Source: Apex Systems
So, you’ve applied for a great job opportunity. You’re excited and envision yourself in this role. It’s like the Mac to the Cheese or the PB to the J! Keep the enthusiasm; it may be what sets you apart from the competition and only one candidate will be selected. Besides, you already know that enthusiasm brings positive vibes to an interview.
So, is it going to be you? Most certainly and if you’re in it to win it, you’ll want to make sure that you’re prepared to answer the question, Why should we hire you? At this later phase of the interview, responding to this question may be your last chance to make a winner-winner chicken-dinner impression. So let’s set out the ingredients for making the best impression and demonstrating, Why you!
The Ingredients and Pairing
When the question begins with “Tell me about yourself?”, you will be using a response that includes your ingredients (skillsets, experience, applicable project examples, and a dash of enthusiasm). Like that of a PB&J or Mac-n-Cheese, you’ll want to convince the hiring manager how together, your ingredients and those of the position complement each other. Take this opportunity to sell yourself and sell what they are buying using the following:
1. Focus on the needs of the position. Aside from what you read in the job description, use what you’ve learned during the interview to become a superhero. What do I mean by superhero? For instance, did the hiring manager mention any pain points that your skillsets can resolve? What do you have to offer that makes you desirable? Are there added job details and responsibilities that require the skill sets you have? You won’t know unless you ask. Don’t fret from inquiring about the position, team you’ll be working with, pertinent tools used, environment you’ll be working in, etc. What you learn is going to help you in the next two steps, where you explain how you staged your ladder (skillsets/experience) and saved the cat stuck in the tree (resolved issue). There’s that superhero!
2. Highlight your qualifications and why you. You proactively engaged in discussion: asked pertinent questions, understand what the hiring manager envisions for this position, what the firm is trying to achieve and you even caught onto some of their pain points. Turn it into your selling point by matching it up with what you have to offer. Communicate how your qualifications and/or experience help with achieving their goals.
How it helps address any pain points. Think value add, timeliness, quality, delivery, and if applicable, cost savings. What skillsets relate and how much or what in your experience contributes to the position?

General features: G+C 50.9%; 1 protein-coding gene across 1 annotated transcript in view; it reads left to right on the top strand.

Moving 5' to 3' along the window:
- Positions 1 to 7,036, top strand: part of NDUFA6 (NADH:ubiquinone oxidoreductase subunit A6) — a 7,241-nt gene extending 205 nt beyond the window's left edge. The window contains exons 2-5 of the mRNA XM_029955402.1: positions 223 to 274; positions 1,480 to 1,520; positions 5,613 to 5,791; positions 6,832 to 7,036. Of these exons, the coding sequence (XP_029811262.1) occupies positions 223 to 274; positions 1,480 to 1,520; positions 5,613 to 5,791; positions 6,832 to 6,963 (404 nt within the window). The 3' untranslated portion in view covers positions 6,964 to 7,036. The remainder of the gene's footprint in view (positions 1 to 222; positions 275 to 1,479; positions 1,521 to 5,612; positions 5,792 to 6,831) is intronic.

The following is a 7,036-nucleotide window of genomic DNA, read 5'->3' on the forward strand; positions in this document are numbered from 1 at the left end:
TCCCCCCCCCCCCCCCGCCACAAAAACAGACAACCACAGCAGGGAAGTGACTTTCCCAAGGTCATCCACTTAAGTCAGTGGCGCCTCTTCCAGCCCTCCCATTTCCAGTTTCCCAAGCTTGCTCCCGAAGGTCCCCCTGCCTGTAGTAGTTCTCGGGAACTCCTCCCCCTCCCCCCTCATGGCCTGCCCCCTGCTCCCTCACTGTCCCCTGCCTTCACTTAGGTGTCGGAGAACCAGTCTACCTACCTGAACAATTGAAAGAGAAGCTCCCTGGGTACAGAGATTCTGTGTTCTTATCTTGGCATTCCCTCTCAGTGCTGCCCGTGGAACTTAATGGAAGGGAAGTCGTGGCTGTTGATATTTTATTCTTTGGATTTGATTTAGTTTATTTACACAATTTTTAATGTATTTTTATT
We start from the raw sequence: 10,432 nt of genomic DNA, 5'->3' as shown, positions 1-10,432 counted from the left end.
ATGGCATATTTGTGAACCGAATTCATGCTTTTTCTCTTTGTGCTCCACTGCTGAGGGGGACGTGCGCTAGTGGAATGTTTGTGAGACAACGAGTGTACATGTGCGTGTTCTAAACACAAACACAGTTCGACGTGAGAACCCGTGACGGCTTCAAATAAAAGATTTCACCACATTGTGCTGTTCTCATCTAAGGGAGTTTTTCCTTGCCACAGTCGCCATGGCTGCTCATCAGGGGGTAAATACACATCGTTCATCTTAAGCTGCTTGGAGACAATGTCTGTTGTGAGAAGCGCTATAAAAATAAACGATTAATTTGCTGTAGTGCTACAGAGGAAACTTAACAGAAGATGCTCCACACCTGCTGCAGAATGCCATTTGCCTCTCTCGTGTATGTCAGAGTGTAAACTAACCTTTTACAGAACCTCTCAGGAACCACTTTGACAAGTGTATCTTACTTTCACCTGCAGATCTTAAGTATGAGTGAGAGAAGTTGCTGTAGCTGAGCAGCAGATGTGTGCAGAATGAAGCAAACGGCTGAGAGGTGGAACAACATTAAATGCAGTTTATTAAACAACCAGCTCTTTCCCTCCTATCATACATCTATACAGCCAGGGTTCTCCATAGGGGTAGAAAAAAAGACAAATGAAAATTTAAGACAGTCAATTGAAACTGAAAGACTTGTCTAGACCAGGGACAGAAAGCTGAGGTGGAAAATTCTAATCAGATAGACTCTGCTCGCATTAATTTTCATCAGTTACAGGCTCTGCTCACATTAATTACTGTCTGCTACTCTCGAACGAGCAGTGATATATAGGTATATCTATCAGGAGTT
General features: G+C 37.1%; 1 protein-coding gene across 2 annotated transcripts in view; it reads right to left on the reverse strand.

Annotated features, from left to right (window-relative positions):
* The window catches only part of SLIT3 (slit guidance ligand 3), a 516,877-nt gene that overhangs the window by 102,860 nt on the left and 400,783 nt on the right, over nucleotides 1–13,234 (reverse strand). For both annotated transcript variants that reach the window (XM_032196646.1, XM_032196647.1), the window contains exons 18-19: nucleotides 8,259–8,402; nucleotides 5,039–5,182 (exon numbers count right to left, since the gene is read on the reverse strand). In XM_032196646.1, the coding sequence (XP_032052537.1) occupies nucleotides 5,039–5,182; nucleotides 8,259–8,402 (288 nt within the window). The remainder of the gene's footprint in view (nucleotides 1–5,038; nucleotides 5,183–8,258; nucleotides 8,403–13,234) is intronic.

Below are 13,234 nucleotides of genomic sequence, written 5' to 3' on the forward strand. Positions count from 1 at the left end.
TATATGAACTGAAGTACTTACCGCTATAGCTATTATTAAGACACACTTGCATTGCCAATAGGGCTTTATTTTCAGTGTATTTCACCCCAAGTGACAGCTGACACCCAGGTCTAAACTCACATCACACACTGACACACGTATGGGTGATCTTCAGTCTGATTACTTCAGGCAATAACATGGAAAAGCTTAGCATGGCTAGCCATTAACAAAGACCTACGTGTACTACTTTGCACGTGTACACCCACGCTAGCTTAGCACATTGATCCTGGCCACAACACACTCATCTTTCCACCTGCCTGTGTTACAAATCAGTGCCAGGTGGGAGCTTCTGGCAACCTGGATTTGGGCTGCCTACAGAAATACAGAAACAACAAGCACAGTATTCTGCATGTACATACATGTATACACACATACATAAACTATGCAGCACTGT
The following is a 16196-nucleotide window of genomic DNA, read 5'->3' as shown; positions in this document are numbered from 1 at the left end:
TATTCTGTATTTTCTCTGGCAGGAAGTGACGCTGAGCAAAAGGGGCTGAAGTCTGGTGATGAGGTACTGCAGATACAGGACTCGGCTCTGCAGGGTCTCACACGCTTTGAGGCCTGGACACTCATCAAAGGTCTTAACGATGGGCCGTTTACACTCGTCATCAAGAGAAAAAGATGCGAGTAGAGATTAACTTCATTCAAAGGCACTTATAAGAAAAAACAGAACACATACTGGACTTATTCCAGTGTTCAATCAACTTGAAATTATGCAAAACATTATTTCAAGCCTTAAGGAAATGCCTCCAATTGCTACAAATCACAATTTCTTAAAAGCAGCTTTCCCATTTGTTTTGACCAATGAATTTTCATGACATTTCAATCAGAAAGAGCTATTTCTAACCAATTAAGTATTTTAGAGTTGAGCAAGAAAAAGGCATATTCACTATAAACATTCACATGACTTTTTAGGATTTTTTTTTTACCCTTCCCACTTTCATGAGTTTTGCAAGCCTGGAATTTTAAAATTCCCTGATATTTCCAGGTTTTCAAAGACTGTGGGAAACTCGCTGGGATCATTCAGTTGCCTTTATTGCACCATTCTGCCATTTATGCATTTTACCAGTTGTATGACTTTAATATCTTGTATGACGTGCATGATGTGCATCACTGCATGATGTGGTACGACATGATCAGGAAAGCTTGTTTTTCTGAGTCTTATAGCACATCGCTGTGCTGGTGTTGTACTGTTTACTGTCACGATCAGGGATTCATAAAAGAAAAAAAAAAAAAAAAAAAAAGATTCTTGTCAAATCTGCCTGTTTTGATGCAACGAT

3. The proof is in the pudding! Clearly, taking it out for a test run isn’t feasible here, nor is it like Costco where you can sample before you throw it in the shopping cart. However, you can provide relevant project examples and accomplishments. Demonstrate the positive impact and apply it to the position. Show your value add. Do you have any good project examples? Like good manners show at the table, so do project examples at an interview.
4. Are you missing part of an ingredient? So you didn’t have enough salt, the job description listed senior level experience with a tool and you’re considered junior. Don’t frown and don’t rule yourself out because there’s a skills shortage trend in the workforce. The why: Currently the unemployment rate is at a near-historic low amongst other factors (excess of retirees combined with natural economic growth equals market with a huge demand and needed workforce to support it). The solution: Service and solutions firms, such as Stratacuity, sanctioned to upskill/reskill talent. That’s right, the current and incoming workforce will more than likely have to go through training, development, reskilling, or upskilling in order to meet today’s job market and workforce demand. I thought that would draw you back in.!
So there you have it, you’re on your way to standing out as a suitable match, the Why you that increases your chances of getting a job offer. You’ve presented your superhero, a great listener, asks questions pertinent to the position, is proactive and willing to take on new challenges, has a means for addressing missing ingredients and has shown their match, enthusiasm, and interest for the position. Now, instead of a dropping the mic, I’m sounding the cowbell, because I think you’re ready to make a winner-winner chicken-dinner, impression!